My first pithy little reaction to the episode “The Maud Couple” was essentially “Maud is dating Sheldon Cooper now and we got to deal with it”. Feeling the need to elaborate on that more, however, is what has finally motivated to actually write out an episode review, something I haven’t done since the Season 6 Finale “To Where and Back Again.”
Look, PhD programs don’t leave a lot of time to write pony episode reviews. But nothing tends to get my urge to analyze something going as much as a show attempting to make the audience have to like or tolerate a character without actually putting in the work. That is, essentially, the major flaw I have with the episode “The Maud Couple” and is what makes it an ultimately inferior episode to its most easily comparable one, “Maud Pie”.
It’s been a while since I’ve done a reaction/review-ish piece for an MLP episode. While there have been episodes of MLP I’ve thought good, I never really got the same sort of spark for wanting to say something about them as I’ve done in the past.
Part of it is burnout for sure, and of course graduate school isn’t exactly known for giving you free time. But a lot of it was honestly just didn’t feel like the show or was offering much that I could work with as someone whose main interest is getting at it from a background in political science and ethics/political theory perspective. Sure, the return of the best background character ever, Trixie, in “No Second Prances”, got me excited, but didn’t exactly give me room to ramble on about introductory Marxist theory like Starlight Glimmer’s first episodes or the countless articles I’ve done on utilitarianism.
But seriously though, this episode alone would have been enough to make the season for me.
Fortunately for me then it appears the somewhat contentious season finale –at least from some initial reactions I’ve seen – finally gives me a chance to dig out the old MLP analysist in me. Because if there is anything that gets the urge to ramble on about something, it’s controversy. So let’s dig in to “To Where and Back Again”, and what the conclusion of the two-parter says about the nature of the MLP Universe.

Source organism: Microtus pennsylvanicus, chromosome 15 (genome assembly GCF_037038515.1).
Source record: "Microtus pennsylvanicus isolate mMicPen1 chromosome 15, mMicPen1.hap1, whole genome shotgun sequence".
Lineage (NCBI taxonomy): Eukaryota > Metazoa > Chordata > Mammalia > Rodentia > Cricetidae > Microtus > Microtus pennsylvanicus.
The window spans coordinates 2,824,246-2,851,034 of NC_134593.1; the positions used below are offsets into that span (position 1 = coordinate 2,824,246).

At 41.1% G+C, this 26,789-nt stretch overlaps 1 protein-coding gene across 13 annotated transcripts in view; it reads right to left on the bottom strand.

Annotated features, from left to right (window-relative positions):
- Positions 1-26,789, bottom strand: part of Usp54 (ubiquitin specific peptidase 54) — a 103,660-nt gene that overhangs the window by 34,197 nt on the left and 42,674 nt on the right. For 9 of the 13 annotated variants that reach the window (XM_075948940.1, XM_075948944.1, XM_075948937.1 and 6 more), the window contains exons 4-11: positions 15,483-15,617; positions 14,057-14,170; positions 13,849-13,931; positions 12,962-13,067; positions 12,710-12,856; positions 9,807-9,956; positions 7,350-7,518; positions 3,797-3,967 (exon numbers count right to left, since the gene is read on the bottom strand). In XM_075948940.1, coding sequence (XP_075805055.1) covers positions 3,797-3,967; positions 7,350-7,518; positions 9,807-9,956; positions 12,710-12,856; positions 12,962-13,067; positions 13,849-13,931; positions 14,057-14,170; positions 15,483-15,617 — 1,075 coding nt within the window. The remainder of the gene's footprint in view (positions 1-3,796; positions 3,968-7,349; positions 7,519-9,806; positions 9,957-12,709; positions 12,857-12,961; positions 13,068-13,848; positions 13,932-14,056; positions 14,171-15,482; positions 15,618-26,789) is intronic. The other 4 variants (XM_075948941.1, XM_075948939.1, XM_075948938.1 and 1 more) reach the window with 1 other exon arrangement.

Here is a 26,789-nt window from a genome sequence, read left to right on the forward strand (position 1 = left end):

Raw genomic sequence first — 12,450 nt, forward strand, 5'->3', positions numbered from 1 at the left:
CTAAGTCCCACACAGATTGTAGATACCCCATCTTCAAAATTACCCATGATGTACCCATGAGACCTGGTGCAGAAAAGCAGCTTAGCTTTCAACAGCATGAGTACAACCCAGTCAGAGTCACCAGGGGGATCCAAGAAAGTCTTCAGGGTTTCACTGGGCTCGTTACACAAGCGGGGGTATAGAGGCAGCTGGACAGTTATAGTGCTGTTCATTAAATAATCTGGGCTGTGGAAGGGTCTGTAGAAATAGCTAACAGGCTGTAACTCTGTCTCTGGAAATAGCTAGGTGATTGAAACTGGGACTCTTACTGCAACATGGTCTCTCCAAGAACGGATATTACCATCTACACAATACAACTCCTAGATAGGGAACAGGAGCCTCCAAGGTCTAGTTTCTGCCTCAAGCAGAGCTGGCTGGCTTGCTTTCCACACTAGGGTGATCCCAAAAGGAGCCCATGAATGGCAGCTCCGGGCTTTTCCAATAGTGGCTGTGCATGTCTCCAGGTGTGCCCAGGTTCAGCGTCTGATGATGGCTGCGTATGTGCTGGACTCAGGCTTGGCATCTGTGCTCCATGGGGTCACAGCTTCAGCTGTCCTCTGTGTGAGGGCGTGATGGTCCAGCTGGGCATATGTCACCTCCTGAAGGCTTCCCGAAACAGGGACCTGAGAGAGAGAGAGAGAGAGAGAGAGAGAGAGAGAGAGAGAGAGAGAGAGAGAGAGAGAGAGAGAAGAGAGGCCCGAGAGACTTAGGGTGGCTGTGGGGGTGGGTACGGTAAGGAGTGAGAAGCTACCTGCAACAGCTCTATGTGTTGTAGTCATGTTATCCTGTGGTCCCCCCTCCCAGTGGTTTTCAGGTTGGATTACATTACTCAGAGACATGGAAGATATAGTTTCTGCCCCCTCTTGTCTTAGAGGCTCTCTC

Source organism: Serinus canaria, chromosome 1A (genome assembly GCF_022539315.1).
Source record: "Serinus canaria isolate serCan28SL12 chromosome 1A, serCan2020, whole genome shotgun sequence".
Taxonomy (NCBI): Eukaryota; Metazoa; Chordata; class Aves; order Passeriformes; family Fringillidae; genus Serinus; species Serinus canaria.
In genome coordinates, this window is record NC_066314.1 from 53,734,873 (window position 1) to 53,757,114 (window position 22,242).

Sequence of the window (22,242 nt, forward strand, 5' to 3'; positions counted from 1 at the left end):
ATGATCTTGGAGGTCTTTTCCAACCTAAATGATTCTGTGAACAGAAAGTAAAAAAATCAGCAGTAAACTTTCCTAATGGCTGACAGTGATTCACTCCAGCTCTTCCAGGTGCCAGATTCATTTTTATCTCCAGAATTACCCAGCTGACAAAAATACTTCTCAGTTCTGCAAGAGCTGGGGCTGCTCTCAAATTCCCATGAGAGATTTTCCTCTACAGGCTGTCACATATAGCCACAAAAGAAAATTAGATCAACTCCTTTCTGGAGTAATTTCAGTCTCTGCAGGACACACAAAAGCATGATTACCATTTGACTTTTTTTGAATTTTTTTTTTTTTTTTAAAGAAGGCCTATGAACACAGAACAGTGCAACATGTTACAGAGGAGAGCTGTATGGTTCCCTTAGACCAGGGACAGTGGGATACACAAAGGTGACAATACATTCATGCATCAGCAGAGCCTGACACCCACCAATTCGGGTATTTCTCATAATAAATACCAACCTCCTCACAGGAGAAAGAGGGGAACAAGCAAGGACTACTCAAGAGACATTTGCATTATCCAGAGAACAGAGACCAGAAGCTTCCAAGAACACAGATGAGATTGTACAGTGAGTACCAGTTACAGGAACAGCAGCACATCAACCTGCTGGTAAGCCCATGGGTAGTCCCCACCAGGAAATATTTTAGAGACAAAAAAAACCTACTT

After over 100 episodes, I finally found an excuse to combine two of my favorite things in the world into one: the cartoon series Steven Universe and John Stuart Mill’s utilitarian ethics. That it took so long to do so is more of a testament to the high quality of the show than anything else. The sheer expanse of the show and the topics it deals with – from basic lessons about friendship to in-depth explorations of grief, loss, and trauma in the aftermath of relationships and war – kind of makes it a bit intimidating to get a grasp on it. What finally inspired this long-awaited excuse to stuff utilitarianism into yet more cartoons (see my long, long list of utilitarian ethics inspired analysis of My Little Pony: Friendship is Magic) was the two-parter episodes of Beta and Earthlings, the 100 and 101the episodes according to the Steven Universe wiki.
As usual, I’m a little late to the punch in writing up a reaction to the 100th episode of My Little Pony: Friendship is Magic entitled “Slice of Life”. The basis of the episode, a focus on the large cast of side and minor characters throughout the series getting ready for the wedding of Matilda and Cranky Doodle Dandy, seemed a rather fun idea. In practice, the episode was a big shout out to the fandom, being stuffed full of fanservice and shout outs to ideas spread throughout the fandom. For the most part, I did enjoy the episode and found it rather fun. There was something that bothered me, however, about the Lyra and Bon Bon scenes and what they mean in the context of Lyra/Bon Bon being one of the earliest and most prolific non-heteronormative ships within the fandom.